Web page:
Central Rock Rat (Zyzomys pedunculatus)

The Central rock rat (Zyzomys pedunculatus), also known as the central thick-tailed rock-rat, Macdonnell Range rock-rat, Australian native mouse, rat à grosse queue (French), or rata coligorda (Spanish), is a fascinating species of rodent belonging to the family Muridae. This unique mammal possesses a range of distinctive characteristics that set it apart from other species and contribute to its ecological significance.


Rock mouse perched on a moss scours the rocky surface
wirestock / Envato

The Central rock rat is a medium-sized rodent with a robust build and a distinctive thick tail, which is a notable feature that distinguishes it from other rodent species. It has a compact body, small rounded ears, and a pointed snout, giving it an appearance that is both endearing and distinctive. The fur of the Central rock rat is typically a mix of brown and grey, providing effective camouflage in its rocky habitat.


Rock mouse on the ground
AlbertoCarrera / Envato

One of the most striking features of the Central rock rat is its thick tail, which sets it apart from other rodents. The tail is notably larger and more robust compared to other rat species, and it serves as an adaptation for balance and stability in its rocky habitat. Additionally, the compact body and small rounded ears contribute to its unique appearance, making it easily distinguishable from other rodent species.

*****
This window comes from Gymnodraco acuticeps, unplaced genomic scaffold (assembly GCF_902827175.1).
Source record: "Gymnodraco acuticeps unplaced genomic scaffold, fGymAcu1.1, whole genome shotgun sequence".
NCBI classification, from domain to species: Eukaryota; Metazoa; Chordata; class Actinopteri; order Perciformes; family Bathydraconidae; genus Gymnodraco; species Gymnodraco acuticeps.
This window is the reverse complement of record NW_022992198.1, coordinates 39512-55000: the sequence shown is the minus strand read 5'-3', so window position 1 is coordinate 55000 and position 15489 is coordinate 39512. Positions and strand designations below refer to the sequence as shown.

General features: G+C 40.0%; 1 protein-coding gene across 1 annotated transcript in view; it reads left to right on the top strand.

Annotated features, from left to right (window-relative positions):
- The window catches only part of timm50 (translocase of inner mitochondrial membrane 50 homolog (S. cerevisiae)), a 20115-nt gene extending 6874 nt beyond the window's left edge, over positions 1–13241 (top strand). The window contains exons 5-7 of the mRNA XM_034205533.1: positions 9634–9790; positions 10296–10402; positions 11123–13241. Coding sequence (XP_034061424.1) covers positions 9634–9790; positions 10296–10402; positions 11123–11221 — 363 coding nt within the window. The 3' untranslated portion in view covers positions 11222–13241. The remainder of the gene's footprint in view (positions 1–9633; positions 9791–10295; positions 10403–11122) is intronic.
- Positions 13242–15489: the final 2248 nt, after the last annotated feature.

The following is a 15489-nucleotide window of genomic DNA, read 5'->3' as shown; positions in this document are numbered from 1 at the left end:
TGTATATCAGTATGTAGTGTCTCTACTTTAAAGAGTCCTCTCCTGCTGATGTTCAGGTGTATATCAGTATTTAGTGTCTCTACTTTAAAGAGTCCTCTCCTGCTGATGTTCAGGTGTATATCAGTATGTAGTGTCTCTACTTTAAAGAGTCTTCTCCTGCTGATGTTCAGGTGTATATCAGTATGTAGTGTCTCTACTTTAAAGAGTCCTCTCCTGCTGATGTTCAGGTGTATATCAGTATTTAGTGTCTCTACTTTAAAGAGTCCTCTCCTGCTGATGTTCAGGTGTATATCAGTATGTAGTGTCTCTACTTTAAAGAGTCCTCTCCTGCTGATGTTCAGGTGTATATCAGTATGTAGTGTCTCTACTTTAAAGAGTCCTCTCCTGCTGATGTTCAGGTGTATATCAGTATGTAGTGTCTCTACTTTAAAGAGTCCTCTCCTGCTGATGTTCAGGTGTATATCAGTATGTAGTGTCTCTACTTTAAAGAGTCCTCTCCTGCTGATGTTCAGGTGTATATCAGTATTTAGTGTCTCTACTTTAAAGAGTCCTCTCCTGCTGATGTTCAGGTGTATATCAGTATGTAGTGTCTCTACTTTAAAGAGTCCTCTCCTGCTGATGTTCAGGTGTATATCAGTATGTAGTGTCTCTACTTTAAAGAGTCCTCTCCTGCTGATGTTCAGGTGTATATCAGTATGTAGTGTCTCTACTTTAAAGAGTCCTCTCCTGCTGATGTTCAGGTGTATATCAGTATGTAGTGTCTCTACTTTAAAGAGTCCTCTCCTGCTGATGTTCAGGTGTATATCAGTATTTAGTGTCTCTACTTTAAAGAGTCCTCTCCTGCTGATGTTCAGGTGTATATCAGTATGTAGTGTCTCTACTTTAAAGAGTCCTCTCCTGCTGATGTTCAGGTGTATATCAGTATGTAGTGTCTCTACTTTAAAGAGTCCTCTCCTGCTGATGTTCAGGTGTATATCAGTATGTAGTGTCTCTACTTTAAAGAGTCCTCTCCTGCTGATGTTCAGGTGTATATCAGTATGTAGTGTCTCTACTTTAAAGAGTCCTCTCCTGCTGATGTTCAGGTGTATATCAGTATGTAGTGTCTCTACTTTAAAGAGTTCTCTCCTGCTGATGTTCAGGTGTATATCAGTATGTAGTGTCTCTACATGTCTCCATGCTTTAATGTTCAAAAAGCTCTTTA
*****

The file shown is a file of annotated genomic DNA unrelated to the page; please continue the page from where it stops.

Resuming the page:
Rock mouse on a tree trunk
CreativeNature_nl / Envato

The Central rock rat is native to Australia, specifically inhabiting rocky outcrops, mountainsides with loose stones, hilly grasslands, and low open shrublands or woodlands. Its distribution is primarily concentrated in central Australia, particularly in the MacDonnell Ranges and surrounding areas. The population density of the Central rock rat is notably influenced by the availability of suitable rocky habitats, and its distribution pattern reflects its preference for these unique environments.

Habitat Preferences

The Central rock rat thrives in rocky habitats, including rocky outcrops, cliffs, scree slopes, and rocky mountainsides. These environments provide the species with shelter, protection, and access to suitable food sources. The rocky terrain also offers the Central rock rat opportunities for nesting and breeding, contributing to its survival and well-being.

Through its adaptation to rocky habitats, the Central rock rat demonstrates a remarkable ability to thrive in challenging environments, contributing to the biodiversity and ecological balance of its native ecosystem.

Facts About Central rock rat

  • The Central rock rat (Zyzomys pedunculatus) is a medium-sized rodent native to Australia.
  • It is nocturnal and forages for food in arid areas of central Australia.
  • Adults weigh between 70 – 120 grams and have yellowish-brown fur.
  • The species has experienced extreme declines in range and population.
  • Zyzomys pedunculatus has been found in only 17 sites in a range of habitats.
  • The central rock rat was believed to be extinct until its rediscovery in the 1990s.
  • It is a critically endangered species, with a reduction of over 95% of its extent of occurrence.
  • The maximum longevity of the central rock rat in captivity is recorded as 7.5 years.
  • The species is confined to arid areas in central Australia, specifically in the Northern Territory.
  • Efforts are underway to protect and conserve the central rock rat through various conservation projects.

Leave a Reply

Your email address will not be published. Required fields are marked *

Scroll to Top